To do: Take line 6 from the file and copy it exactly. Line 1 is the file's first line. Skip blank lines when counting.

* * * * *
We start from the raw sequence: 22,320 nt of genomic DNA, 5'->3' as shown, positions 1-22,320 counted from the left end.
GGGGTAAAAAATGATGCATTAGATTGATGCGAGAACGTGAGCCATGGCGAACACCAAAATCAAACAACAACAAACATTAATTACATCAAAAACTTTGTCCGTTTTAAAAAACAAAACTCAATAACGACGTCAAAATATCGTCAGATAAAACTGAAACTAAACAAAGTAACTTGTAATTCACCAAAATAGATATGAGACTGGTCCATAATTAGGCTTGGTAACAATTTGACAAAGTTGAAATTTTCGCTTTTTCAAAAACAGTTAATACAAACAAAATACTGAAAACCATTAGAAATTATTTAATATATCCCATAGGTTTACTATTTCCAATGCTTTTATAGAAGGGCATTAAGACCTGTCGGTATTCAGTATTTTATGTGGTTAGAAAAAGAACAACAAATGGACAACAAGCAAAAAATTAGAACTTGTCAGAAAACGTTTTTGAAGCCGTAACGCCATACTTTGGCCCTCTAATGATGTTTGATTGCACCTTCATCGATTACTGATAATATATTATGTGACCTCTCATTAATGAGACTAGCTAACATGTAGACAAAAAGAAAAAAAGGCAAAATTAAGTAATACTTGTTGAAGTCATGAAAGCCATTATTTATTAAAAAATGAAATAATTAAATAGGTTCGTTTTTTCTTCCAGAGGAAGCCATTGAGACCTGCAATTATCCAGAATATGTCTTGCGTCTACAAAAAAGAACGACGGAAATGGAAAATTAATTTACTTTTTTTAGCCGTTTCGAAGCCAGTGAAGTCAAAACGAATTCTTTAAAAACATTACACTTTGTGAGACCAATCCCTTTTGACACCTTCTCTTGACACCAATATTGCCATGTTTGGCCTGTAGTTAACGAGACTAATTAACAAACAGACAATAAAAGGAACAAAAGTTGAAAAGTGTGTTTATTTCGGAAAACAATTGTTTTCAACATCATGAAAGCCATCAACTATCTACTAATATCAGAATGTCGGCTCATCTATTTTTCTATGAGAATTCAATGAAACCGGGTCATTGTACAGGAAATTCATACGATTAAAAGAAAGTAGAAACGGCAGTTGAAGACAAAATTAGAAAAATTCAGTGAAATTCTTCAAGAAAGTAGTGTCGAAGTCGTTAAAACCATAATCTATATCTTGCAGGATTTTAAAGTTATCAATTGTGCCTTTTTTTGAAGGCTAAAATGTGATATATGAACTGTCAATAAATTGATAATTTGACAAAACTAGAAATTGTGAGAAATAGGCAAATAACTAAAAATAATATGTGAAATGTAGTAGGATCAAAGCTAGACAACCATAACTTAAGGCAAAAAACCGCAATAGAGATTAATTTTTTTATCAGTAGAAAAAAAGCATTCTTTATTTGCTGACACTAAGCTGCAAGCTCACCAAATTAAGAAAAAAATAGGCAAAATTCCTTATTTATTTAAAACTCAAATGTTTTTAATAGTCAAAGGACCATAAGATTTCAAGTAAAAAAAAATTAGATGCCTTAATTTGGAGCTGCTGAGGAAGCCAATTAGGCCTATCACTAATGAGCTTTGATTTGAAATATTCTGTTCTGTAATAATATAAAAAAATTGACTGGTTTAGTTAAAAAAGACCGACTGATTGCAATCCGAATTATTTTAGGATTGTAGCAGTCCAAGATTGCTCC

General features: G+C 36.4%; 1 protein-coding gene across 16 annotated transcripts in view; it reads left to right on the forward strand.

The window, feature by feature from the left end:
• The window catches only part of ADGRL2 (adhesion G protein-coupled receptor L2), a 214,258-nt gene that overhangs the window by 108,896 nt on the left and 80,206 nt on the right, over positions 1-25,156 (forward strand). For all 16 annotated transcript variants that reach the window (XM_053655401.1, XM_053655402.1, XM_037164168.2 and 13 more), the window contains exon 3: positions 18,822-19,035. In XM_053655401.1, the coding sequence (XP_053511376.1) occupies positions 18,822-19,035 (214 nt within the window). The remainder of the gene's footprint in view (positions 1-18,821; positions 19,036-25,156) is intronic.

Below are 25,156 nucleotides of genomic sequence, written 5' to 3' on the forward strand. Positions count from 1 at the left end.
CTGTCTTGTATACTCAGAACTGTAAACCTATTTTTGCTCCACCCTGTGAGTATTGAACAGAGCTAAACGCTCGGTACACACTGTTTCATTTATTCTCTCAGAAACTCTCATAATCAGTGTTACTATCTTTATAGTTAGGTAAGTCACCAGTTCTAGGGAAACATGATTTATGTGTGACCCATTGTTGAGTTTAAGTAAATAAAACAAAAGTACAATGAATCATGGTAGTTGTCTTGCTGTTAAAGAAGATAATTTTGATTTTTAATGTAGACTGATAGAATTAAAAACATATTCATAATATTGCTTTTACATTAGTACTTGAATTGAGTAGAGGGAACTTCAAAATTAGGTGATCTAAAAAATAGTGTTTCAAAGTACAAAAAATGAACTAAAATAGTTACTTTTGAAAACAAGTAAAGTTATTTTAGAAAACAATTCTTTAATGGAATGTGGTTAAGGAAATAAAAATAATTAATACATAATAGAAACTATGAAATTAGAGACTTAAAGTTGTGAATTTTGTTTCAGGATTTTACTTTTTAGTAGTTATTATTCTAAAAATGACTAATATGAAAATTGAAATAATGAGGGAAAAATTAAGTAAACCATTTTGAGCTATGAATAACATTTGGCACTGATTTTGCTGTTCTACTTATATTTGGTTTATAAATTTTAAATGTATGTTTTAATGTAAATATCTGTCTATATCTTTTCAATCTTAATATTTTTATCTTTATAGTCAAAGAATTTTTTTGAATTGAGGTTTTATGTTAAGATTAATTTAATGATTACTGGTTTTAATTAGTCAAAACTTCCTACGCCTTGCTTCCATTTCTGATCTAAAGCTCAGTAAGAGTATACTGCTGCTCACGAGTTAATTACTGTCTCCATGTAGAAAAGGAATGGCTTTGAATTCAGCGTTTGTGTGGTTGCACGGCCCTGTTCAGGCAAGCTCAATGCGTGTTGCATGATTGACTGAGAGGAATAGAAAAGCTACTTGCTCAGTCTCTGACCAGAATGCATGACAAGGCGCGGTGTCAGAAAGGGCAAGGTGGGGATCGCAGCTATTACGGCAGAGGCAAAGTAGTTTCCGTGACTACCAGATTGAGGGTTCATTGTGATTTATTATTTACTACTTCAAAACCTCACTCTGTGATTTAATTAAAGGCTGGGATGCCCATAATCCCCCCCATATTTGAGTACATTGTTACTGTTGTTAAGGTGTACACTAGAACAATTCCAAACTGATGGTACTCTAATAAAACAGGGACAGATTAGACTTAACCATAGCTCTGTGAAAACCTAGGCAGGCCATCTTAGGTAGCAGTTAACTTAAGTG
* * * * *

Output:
Below are 25,156 nucleotides of genomic sequence, written 5' to 3' on the forward strand. Positions count from 1 at the left end.